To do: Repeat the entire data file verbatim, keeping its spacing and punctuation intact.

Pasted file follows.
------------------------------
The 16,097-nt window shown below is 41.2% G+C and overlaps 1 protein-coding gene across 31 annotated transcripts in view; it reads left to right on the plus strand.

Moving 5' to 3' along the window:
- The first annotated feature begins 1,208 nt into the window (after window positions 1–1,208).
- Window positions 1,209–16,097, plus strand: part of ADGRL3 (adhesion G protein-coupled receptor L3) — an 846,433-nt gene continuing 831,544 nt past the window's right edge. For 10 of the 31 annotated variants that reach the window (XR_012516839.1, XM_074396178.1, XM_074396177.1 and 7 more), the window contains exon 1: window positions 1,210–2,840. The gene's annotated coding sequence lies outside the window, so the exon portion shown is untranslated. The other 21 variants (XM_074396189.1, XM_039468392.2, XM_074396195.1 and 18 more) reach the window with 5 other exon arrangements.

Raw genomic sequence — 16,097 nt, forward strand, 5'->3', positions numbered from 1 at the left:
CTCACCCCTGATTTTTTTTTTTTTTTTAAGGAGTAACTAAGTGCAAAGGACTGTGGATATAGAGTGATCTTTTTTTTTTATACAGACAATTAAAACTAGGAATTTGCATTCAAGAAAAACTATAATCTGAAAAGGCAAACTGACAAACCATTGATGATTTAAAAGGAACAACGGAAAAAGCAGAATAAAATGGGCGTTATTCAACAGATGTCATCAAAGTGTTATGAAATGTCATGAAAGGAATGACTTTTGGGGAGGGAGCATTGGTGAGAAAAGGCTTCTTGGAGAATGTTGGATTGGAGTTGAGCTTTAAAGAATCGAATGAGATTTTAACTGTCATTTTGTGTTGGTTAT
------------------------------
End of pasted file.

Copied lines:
The 16,097-nt window shown below is 41.2% G+C and overlaps 1 protein-coding gene across 31 annotated transcripts in view; it reads left to right on the plus strand.

Moving 5' to 3' along the window:
- The first annotated feature begins 1,208 nt into the window (after window positions 1–1,208).
- Window positions 1,209–16,097, plus strand: part of ADGRL3 (adhesion G protein-coupled receptor L3) — an 846,433-nt gene continuing 831,544 nt past the window's right edge. For 10 of the 31 annotated variants that reach the window (XR_012516839.1, XM_074396178.1, XM_074396177.1 and 7 more), the window contains exon 1: window positions 1,210–2,840. The gene's annotated coding sequence lies outside the window, so the exon portion shown is untranslated. The other 21 variants (XM_074396189.1, XM_039468392.2, XM_074396195.1 and 18 more) reach the window with 5 other exon arrangements.

Raw genomic sequence — 16,097 nt, forward strand, 5'->3', positions numbered from 1 at the left:
CTCACCCCTGATTTTTTTTTTTTTTTTAAGGAGTAACTAAGTGCAAAGGACTGTGGATATAGAGTGATCTTTTTTTTTTATACAGACAATTAAAACTAGGAATTTGCATTCAAGAAAAACTATAATCTGAAAAGGCAAACTGACAAACCATTGATGATTTAAAAGGAACAACGGAAAAAGCAGAATAAAATGGGCGTTATTCAACAGATGTCATCAAAGTGTTATGAAATGTCATGAAAGGAATGACTTTTGGGGAGGGAGCATTGGTGAGAAAAGGCTTCTTGGAGAATGTTGGATTGGAGTTGAGCTTTAAAGAATCGAATGAGATTTTAACTGTCATTTTGTGTTGGTTAT